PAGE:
Baghdad, Asharq Al-Awsat-Jalal al-Din al-Saghir, a member of the United Iraqi Alliance coalition, and a leader in the Islamic Supreme Council of Iraq revealed to Asharq Al-Awsat that Iraqi Prime Minister Nouri al-Maliki was recently subject to an assassination attempt by a member of his own security protection team.
Al-Saghir informed Asharq Al-Awsat that Prime Minister al-Maliki had confirmed to him that he had been subject to an assassination attempt by a member of his security protection detail. Al-Saghir added that “the Prime Minister spoke of this failed assassination attempt a few months ago” and that “it is an ordinary issue for security breaches to occur in these institutions.”
Al-Saghir denied that the guard that carried out this assassination attempt was a relative of al-Maliki’s, saying “the attempt was not carried out by one of his [al-Maliki’s] relatives, and this individual was arrested.” The New York Times also quoted the Friday sermon issued by Jalal al-Din al-Saghir last week at the Buratha mosque in which he said that one of al-Maliki’s guards had attempted to assassinate the Iraqi Prime Minister.
However those close to al-Maliki have denied any knowledge of a failed assassination attempt, and in a telephone conversation with Asharq Al-Awsat, the Iraqi National Security Adviser, Mowaffak al-Rubaie, refused to comment on this report.
In general, Iraqi officials appoint family members and trusted acquaintances to their security protection details. Abdul Hadi al-Hassani, who is a deputy in the United Iraqi Alliance coalition that includes al-Maliki’s Dawa party, said that the military and security in Iraq witnessed a change in 2003 “after US Administrator of Iraq [Paul] Bremer’s administration dissolved the army and police force, the basic regulations of most security institutions changed, especially with regards what is known as special protection of officials. This began to primarily depend upon personal acquaintance with the official, as the official takes into account that his protection detail should be comprised of people that he trusts implicitly.”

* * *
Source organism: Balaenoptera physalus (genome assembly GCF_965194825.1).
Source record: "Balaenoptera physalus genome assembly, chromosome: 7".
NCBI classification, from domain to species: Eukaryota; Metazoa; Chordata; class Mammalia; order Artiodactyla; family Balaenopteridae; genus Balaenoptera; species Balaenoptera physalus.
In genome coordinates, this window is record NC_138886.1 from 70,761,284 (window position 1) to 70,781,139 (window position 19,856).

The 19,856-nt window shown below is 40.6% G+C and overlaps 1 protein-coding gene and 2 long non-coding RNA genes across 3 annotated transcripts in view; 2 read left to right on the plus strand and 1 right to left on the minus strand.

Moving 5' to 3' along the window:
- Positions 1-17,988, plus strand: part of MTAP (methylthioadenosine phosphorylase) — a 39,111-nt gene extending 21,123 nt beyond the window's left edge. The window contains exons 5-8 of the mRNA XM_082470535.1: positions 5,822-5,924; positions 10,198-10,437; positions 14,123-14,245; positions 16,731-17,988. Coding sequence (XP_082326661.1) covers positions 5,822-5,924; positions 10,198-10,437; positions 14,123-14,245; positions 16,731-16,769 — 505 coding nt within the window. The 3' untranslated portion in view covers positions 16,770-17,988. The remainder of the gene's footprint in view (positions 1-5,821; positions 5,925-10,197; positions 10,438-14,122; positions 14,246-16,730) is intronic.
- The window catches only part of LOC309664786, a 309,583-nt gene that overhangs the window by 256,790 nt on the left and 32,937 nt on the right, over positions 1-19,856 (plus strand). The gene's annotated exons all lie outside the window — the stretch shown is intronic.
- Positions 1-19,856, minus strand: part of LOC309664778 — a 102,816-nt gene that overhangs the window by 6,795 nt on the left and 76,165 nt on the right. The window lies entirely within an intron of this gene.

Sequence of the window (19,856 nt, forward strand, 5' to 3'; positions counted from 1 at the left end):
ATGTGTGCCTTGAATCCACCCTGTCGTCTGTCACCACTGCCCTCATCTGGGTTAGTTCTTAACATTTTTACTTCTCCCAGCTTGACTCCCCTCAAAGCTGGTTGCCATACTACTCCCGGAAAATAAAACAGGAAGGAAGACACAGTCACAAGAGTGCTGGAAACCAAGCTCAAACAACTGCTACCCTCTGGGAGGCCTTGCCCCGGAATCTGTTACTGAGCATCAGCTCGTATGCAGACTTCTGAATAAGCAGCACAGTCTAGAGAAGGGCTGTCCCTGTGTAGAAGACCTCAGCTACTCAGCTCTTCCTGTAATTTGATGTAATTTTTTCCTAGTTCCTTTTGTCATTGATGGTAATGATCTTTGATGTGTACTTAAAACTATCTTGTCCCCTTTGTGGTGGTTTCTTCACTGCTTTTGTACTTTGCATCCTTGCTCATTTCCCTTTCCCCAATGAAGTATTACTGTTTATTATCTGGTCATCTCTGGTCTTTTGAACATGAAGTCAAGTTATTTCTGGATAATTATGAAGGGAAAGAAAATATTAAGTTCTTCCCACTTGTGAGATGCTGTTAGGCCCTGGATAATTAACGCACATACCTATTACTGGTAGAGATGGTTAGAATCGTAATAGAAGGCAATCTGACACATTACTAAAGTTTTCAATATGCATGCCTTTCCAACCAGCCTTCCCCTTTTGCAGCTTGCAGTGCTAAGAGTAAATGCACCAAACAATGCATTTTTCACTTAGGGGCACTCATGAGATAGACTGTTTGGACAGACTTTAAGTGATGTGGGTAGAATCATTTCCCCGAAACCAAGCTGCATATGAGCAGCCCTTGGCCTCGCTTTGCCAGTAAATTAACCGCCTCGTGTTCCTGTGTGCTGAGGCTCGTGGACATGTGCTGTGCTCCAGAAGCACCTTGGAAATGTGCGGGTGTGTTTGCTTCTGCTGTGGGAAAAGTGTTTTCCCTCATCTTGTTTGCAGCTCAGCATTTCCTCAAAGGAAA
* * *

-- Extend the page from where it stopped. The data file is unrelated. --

Al-Hassani added to Asharq Al-Awsat that “the quick process of restructuring the army and police force led to the entry of many elements without knowledge of their personal backgrounds or affiliation.”
Al-Hassani also pointed out that “in the recent period many of those who were affiliated to these organs have been expelled due to the lack of knowledge about their security background, as well as due to the lack of a professional standard in being members of such organs, not to mention many parties putting their members into the protection service, according to unsubstantiated reports.”
Al Hassani also stressed that “the Prime Minister is not immune to assassination attempts, especially since subversive elements are in place. This is because we as a country have not yet reached the stage where we can prevent crime before it takes place.” He added “I believe we need to take large steps to advance in this area, by seeking to establish a counter terror system that will aid due to its possession of modern equipment and trained cadres to deal with such subversive attempts at harming the state of Iraq.”
The Interior Ministry announced a short while ago the existence of 128,000 security cadres registered to the Ministry who specialize in protecting officials and public figures across the country. Interior Ministry spokesman Major General Abdul Karim Khalaf confirmed that this personal protection program determines the number of protection personnel assigned to each official according to his rank and title. He added that the 128,000 cadres are assigned to protect approximately 12,500 governmental locations and institutions across the country. General Khalaf confirmed that special protection costs the state a lot of money and that according to Interior Ministry instructions 30 security personnel are allocated to protect each minister, 20 to protect a deputy minister, 8 to protect a government adviser, and 5 personnel to guard employees with a rank of department head, and the same number to members of the provincial council.
Khalaf added that this special protection service is offered to members of the state, with the exception of members of parliament, and officials in the Ministry of Interior and Ministry of Defense. Khalaf also revealed that members of these security details receive a monthly salary of around $500, subject to age and qualification.